It’s amazing what some people will do for 30 pieces of silver.
Scott McClellan was given the signal honor of being the spokesman for the president of the United States, a distinction few Americans have ever achieved. Being the spokesman for the world’s most powerful political figure is no small thing, and I’m sure that the men and women who have held the post view their service as an honor more given that deserved.
It doesn’t appear as if McClellan sees it that way. He is not the first press secretary to be forced out of the job, and he won’t be the last. But he’ll be the first to sink his teeth into the hand that gave him the job in the first place.
It is a tough job, especially when the spokesman of a president the liberal media despises wears a large bull’s eye on his chest. It’s an even tougher job when the person who holds the job is clearly not up to it, as was the case with McClellan. He was an easy target for the nastier members of the largely hostile White House Press corps.
His lack of competence is what cost him the job, and it is now obvious that he left the White House burning with resentment over his forced departure. The fact that he had held the job as long as he did obviously created no sense of gratitude for his having been given the post to begin with.
His act of vengeance has delighted the media who once excoriated him. Their onetime foe is now their hero, an ally in their never-ending campaign to portray George Bush, a good and decent man, as a bumbling fool if not an outright criminal.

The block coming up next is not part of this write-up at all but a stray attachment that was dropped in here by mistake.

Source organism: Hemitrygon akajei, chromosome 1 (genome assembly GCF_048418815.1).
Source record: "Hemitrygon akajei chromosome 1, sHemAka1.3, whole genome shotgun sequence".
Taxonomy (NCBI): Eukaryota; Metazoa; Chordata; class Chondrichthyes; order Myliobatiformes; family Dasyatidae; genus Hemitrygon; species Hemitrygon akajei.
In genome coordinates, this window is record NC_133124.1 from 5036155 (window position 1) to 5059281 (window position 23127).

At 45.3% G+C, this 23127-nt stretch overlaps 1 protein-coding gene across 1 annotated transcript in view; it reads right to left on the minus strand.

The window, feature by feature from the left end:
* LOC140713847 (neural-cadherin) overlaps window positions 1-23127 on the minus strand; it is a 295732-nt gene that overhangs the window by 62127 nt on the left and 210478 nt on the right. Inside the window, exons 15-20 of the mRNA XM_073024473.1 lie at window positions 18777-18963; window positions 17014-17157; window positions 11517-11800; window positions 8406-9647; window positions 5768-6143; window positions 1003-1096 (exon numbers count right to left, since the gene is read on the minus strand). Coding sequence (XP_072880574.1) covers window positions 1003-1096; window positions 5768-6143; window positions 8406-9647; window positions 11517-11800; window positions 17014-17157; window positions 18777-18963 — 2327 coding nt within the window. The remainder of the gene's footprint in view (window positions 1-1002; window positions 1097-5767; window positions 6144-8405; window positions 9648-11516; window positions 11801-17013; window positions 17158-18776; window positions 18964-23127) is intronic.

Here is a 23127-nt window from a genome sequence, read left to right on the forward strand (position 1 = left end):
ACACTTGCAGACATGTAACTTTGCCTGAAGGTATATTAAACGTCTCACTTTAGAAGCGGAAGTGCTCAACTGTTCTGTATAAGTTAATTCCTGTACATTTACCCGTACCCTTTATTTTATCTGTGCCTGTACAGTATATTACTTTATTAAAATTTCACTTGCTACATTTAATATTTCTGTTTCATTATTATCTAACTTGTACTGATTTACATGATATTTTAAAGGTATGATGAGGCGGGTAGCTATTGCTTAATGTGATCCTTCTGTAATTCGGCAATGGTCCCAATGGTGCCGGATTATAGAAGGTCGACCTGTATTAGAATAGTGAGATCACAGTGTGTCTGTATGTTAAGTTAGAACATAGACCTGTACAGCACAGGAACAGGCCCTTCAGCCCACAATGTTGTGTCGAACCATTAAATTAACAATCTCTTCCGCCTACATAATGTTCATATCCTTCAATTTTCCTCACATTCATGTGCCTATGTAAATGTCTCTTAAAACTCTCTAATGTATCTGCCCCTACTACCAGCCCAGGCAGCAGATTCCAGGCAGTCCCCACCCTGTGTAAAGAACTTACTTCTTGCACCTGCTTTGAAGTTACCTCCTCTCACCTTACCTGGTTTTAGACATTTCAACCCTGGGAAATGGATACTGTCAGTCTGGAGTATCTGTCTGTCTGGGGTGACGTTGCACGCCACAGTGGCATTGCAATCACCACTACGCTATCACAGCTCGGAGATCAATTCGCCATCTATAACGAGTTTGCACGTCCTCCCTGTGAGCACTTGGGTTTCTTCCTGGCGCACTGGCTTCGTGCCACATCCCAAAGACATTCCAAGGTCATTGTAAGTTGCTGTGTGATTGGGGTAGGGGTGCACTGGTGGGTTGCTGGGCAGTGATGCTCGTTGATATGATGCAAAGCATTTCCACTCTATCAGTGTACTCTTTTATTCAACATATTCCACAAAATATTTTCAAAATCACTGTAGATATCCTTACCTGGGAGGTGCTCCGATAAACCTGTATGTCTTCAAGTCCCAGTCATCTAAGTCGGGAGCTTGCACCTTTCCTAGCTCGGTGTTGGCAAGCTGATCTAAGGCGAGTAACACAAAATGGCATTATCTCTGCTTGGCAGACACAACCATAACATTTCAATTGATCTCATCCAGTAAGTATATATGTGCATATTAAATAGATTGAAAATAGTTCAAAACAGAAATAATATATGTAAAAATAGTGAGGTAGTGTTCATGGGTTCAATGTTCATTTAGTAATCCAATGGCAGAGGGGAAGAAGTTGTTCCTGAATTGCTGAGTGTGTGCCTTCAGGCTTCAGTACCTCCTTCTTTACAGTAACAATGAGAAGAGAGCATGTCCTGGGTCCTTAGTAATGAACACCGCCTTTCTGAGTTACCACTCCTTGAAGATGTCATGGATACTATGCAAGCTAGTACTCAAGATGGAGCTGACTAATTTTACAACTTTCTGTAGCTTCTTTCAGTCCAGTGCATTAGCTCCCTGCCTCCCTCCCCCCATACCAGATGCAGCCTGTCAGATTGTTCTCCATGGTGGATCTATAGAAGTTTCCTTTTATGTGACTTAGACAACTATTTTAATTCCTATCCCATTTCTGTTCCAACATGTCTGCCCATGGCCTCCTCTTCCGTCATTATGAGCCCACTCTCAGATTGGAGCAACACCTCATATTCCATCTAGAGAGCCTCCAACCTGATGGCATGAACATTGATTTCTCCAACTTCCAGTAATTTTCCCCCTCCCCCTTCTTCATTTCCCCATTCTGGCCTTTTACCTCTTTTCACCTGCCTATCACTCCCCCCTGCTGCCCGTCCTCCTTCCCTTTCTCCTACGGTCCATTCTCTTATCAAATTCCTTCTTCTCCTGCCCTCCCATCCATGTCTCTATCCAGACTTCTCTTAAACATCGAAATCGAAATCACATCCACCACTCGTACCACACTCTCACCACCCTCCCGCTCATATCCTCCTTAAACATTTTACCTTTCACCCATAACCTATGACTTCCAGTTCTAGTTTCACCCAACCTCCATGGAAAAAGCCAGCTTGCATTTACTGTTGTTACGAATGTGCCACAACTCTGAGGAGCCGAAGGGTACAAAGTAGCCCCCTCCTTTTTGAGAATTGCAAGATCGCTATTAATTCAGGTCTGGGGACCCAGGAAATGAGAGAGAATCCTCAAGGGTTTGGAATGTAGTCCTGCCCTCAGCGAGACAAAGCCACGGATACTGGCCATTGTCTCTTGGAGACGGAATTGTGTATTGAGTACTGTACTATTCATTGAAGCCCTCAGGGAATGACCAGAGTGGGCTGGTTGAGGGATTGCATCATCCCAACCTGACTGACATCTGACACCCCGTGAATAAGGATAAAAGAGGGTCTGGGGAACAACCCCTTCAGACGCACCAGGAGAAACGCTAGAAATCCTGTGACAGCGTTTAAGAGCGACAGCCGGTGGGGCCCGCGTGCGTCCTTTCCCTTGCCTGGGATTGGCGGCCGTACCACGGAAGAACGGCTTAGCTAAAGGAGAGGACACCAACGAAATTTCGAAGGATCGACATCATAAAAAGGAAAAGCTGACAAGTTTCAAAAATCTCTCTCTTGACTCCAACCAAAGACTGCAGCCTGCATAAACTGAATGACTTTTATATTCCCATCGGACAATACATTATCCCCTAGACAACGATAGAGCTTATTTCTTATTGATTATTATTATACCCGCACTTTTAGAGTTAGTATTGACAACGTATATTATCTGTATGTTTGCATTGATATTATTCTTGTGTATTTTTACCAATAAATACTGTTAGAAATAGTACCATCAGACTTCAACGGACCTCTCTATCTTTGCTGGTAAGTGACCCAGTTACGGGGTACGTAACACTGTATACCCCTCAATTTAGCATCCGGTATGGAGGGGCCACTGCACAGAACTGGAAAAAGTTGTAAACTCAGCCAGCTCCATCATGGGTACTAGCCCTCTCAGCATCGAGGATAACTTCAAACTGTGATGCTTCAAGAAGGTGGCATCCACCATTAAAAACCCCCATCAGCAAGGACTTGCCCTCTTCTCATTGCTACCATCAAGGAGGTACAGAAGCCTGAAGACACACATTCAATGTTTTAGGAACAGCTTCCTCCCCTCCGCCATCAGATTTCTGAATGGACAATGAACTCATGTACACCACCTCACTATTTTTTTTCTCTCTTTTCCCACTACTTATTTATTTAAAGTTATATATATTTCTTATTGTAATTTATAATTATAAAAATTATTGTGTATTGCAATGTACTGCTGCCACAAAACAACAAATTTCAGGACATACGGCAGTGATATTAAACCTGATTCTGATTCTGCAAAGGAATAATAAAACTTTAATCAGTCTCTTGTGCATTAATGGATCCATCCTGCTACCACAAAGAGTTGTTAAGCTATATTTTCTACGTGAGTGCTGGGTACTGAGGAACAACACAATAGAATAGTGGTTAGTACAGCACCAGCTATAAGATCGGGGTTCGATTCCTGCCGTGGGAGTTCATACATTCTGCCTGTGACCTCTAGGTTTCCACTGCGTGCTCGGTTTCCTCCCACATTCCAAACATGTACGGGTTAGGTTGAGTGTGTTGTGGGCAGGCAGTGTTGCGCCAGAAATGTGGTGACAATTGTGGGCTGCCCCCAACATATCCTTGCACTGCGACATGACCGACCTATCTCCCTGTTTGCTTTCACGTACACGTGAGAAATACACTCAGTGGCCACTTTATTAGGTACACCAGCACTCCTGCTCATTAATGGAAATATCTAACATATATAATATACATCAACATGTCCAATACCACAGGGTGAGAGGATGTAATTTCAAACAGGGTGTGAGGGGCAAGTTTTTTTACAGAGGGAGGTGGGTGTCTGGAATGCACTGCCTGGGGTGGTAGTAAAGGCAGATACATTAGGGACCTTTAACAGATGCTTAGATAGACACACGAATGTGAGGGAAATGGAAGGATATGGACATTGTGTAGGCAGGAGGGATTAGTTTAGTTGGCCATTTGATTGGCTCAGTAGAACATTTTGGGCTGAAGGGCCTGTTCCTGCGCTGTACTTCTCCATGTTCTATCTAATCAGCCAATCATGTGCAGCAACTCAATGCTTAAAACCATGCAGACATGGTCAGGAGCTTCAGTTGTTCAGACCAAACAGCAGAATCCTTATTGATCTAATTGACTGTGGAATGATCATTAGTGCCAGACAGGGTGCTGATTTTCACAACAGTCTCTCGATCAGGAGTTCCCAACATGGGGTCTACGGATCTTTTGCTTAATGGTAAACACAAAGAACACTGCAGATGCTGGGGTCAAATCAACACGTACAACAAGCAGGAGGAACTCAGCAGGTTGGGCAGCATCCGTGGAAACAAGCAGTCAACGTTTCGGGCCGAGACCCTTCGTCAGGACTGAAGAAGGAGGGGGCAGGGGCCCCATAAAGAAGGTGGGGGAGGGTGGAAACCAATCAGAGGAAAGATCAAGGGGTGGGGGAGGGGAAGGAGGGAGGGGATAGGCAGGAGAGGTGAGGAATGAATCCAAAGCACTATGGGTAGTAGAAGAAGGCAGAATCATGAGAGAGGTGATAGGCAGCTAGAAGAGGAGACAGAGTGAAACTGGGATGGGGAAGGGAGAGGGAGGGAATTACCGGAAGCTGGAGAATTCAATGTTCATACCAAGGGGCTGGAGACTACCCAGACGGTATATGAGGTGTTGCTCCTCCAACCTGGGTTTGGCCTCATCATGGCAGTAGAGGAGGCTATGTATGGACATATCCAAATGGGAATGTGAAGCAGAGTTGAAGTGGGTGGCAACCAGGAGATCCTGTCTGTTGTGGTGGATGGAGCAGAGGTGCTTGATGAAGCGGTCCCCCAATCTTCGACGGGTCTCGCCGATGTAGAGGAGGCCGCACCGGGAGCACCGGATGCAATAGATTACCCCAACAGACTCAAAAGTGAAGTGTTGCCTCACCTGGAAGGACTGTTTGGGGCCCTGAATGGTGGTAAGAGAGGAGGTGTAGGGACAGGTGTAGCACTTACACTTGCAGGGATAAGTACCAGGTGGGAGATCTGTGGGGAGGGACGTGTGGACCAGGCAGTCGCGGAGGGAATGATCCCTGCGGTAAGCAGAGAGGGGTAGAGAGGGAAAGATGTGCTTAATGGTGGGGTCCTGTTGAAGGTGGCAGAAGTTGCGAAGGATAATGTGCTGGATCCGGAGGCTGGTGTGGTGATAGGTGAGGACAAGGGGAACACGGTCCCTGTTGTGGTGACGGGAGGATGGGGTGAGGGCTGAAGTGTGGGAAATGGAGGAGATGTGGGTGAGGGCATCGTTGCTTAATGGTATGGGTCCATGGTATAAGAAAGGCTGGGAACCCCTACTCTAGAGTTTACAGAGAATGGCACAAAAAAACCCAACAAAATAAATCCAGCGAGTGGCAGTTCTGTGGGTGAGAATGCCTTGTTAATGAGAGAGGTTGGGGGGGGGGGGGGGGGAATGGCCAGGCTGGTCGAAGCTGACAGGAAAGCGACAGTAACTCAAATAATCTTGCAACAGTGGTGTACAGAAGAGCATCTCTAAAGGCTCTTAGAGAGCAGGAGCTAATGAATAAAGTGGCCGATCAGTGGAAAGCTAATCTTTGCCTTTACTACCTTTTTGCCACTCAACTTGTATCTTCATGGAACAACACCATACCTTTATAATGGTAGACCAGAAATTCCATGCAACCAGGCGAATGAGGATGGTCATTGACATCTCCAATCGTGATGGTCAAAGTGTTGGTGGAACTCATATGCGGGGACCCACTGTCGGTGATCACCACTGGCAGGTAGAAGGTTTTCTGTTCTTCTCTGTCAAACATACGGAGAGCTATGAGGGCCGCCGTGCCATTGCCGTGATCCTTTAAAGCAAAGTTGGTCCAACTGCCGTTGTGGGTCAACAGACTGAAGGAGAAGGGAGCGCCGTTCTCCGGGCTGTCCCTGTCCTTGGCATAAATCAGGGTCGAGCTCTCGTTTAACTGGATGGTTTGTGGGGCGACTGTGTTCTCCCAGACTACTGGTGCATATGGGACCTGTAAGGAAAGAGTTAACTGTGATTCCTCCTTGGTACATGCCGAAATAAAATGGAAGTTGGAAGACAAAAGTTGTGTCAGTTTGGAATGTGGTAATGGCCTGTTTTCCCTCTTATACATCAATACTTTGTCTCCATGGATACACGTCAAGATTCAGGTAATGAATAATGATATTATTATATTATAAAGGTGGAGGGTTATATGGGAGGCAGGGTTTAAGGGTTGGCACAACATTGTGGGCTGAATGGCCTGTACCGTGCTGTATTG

They greet his alleged revelations with none of the skepticism with which they once treated his pronouncements from the White House press room podium, accepting, for example, his attempt to lay the blame for what Richard Armitage did in leaking the name of Valerie Plame on his old friend and Texas colleague, Karl Rove, and Scooter Libby.
They let out a great cheer when he joins the chorus of Democrats and their media henchmen attributing the Iraq war to sleazy, dishonest and hugely deceptive White House maneuvering when the real facts show otherwise.
As David Horowitz and his co-author Ben Johnson write in “Party of Defeat,” George Bush acted solely to enforce a United Nations ultimatum blatantly ignored by Saddam Hussein.
Wrote the authors: “The United States went to war because it had concluded that Saddam Hussein could not be trusted to observe the arms agreement embedded in the UN resolutions. Twelve years of defiance and obstruction leading up to, and including the December 7 deadline had established that fact. Even then, the Bush administration was prepared to forego war if Saddam and his sons left the country and went into exile, thus allowing the terms of the UN resolutions to be met.”
Scott McClellan surely knew this but chose to ignore it, preferring to give ammunition to those who want to advance a false view of the conflict’s genesis.
In the end, it’s all about money. An honest book about his experiences wouldn’t sell. If he wanted to sell his book, it had to dish up dirt, even when there wasn’t any underfoot.
When I wrote my first book, “On the Outside Looking in,” I had publishers waving huge royalties in my face if I would only sling mud at my father. They couldn’t understand that there was simply no mud in his life and work, and I wasn’t willing to create any for them for the sake of big bucks.
Too bad Scott McClellan, blinded by the glitter of those 30 pieces of sliver, didn’t see it that way.